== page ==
In measuring the effectiveness of PPC campaigns you need to be able to test, test, and re-test. Start formulating your Christmas Campaigns in September (seriously!) so that you have time to test out a couple of variables and hit them hard by mid-November. As the old saying goes, “The Early Bird Gets the Worm.” The same is true for PPC. Don’t let your competitors get a jump on you for the holiday season. Find out what works before they do so that you can capitalize and see the best ROAS!

2. Try out the Content Network

Many retailers, for whatever reason, run as fast as they can away from the Content Network. Sometimes this is due to poor experiences in ROAS and sometimes it’s just due to inexperience with the network itself. Realize that during Christmas EVERYONE is looking to buy something! This means that there will be a lot of shopper traffic that could be HUGELY beneficial to you. If you are wary of testing out the entire network, start with a very limited budget, find out which sites convert versus which ones do not, and go from there. Placement Targeted Campaigns can also show great results during this season as well.

3. Launch Image Ad Campaigns EARLY

Image ad campaigns are campaigns geared towards the Content Network in which you actually upload an image that will appear as an advertisement. Quite a bit of the time these are used for branding purposes. While I feel very strongly that PPC should not be used for branding itself, getting your name out there for the holiday season is EXTREMELY important. In fact investing a little in September, October on banner ads to get yourself recognized in your industry could definitely pay dividends at Christmas Time. You MUST be patient with this though. More than likely you are not going to see the return on your original investment until the Christmas season comes along. This strategy will not necessarliy work for everyone so really examine what type of market share and brand recognition your product enjoys currently.

4. Test New Strategies Early

Ever tested out dynamic text insertion? Try it out with a product list. Regional targeting? Try it out on a new campaign. Actually trying a few strategies you normally do not use could be VERY beneficial for you. The important aspect of this would be to test them early (once again) but give your test enough time to see statistically relevant data. You shouldn’t arbitrarily run a test for 48 hours and decide that you have relevant data. Realistic results can take weeks to realize depending on the share of the search volume you can gain during your test. Also, note that if you see a SLIGHT increase in conversion rate in October it could mean 500X in December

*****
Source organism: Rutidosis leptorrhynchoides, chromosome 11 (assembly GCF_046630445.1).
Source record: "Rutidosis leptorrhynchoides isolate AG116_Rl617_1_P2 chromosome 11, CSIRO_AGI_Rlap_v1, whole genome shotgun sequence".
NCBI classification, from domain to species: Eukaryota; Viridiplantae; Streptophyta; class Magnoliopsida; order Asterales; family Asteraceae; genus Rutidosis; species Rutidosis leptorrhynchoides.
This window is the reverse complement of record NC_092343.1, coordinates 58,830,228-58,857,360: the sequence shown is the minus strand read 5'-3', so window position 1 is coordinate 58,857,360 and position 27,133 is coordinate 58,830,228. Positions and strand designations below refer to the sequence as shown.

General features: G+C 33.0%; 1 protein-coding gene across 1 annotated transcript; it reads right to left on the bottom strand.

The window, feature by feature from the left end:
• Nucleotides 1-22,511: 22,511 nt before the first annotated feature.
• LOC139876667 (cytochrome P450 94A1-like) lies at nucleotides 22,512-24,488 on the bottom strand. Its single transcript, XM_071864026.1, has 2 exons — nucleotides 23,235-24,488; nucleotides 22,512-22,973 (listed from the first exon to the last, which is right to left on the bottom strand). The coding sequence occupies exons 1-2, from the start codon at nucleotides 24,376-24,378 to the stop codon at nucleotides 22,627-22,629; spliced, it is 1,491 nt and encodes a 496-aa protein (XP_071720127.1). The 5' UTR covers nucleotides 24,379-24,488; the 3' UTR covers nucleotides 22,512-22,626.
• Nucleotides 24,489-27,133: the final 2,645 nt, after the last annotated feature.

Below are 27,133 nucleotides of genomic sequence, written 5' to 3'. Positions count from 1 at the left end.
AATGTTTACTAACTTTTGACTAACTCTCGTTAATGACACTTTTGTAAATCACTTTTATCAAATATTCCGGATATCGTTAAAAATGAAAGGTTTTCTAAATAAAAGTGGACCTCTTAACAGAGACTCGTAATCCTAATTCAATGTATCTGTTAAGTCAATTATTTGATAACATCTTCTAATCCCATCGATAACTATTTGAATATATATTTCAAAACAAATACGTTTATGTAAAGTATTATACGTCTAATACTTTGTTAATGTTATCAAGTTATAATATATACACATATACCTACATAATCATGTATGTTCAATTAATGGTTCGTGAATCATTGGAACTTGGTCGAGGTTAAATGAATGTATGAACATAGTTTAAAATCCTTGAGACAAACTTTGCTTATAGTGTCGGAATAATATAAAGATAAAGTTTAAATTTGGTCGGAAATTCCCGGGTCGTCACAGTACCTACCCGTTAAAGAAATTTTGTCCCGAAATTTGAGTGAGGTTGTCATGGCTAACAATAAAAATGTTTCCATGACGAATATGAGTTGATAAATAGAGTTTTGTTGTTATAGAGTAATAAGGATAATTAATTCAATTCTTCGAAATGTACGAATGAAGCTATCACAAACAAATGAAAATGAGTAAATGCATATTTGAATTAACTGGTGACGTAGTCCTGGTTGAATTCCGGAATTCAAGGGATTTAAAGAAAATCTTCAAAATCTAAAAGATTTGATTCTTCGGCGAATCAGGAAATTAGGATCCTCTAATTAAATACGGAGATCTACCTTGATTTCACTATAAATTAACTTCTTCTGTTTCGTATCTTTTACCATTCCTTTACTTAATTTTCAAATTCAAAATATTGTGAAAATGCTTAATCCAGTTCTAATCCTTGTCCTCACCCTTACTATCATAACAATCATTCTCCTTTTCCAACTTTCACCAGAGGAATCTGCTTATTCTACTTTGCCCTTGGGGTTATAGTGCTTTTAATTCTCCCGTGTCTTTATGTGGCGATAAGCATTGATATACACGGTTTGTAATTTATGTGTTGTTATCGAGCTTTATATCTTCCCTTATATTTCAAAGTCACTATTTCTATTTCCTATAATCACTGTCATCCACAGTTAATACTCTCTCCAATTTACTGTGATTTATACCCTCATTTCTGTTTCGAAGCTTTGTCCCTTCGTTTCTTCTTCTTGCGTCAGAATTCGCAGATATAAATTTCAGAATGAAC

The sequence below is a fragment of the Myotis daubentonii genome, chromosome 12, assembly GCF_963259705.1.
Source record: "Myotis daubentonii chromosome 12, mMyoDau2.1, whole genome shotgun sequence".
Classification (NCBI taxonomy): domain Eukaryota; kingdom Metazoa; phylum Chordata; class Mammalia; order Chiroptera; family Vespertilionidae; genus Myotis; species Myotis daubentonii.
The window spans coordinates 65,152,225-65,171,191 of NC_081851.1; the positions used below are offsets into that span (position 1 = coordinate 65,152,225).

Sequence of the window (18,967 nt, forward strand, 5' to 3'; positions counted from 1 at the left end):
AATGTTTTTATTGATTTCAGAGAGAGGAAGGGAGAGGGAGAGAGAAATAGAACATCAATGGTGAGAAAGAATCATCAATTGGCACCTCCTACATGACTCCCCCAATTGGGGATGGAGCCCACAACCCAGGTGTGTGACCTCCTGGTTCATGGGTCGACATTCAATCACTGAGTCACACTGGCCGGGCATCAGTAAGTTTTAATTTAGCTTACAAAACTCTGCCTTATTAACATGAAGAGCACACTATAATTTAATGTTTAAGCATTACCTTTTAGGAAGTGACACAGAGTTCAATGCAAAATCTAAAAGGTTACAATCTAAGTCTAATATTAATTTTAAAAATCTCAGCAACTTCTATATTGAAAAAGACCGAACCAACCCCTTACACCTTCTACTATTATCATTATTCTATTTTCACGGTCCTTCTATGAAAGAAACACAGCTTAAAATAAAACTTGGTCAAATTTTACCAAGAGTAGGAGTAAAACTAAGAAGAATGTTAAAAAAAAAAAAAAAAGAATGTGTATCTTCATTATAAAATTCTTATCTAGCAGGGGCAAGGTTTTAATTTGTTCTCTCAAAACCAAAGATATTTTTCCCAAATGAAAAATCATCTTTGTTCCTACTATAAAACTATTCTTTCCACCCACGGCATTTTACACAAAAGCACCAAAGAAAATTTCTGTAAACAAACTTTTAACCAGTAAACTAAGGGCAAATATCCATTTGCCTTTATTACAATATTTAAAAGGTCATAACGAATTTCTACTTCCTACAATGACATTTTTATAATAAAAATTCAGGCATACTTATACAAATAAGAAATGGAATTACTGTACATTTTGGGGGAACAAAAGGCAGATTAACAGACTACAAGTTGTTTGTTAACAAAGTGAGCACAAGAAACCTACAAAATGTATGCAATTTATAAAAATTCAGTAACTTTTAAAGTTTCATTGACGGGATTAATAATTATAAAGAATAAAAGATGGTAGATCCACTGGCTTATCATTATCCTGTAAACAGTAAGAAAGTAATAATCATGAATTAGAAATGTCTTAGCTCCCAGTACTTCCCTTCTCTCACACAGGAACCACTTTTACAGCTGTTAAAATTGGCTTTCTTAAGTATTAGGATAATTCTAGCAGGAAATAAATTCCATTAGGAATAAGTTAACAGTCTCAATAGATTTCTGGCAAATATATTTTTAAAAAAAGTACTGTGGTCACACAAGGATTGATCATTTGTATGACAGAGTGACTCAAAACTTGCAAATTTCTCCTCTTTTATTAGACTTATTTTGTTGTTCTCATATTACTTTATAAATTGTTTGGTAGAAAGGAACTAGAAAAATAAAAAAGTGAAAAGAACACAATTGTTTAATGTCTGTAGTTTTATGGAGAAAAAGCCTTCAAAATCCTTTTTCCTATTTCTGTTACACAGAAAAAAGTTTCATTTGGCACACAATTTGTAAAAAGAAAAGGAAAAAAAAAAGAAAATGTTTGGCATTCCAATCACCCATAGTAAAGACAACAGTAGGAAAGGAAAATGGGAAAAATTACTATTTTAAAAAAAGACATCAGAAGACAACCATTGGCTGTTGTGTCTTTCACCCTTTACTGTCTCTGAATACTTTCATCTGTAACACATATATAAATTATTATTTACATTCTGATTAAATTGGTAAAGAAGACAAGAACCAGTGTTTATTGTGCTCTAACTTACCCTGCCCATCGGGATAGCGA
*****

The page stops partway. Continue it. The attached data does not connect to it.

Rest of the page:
In conclusion, don’t let this holiday season sneak up on you. Get ready now by testing new strategies and get your Holiday Retail in order. Better yet, pull your statistical data from the last 5 years if you have it available.

At Risk of Being Redundant; Google On Duplicate Content

Part of the job for the PPC or SEO analyst, consists of debunking… a large part of our job revolves around explaining rumors and misreads. For years, we’ve had to explain a particular twist of semantics that somehow has convinced people that if you have duplicate content on a web site, Google takes out a pen and puts a black mark by your name.

No, Virginia, there is no duplicate content penalty – at least not the way people think.

When faced with multiple pages that look too much alike, Google has to decide what’s what – why it’s seeing double, or whether there’s any malicious intent with what it’s finding. For the most part, the average website doesn’t practice malicious copying, nor do they usually scrape content from other sites. What happens is they end up with catalogs and parts listings that contain 80% plus duplicate wording, or end up with 16 different possible ways to land on the “same page” because there are that many different search options in their web catalog that will land you on the same exact item. This can cause confusion.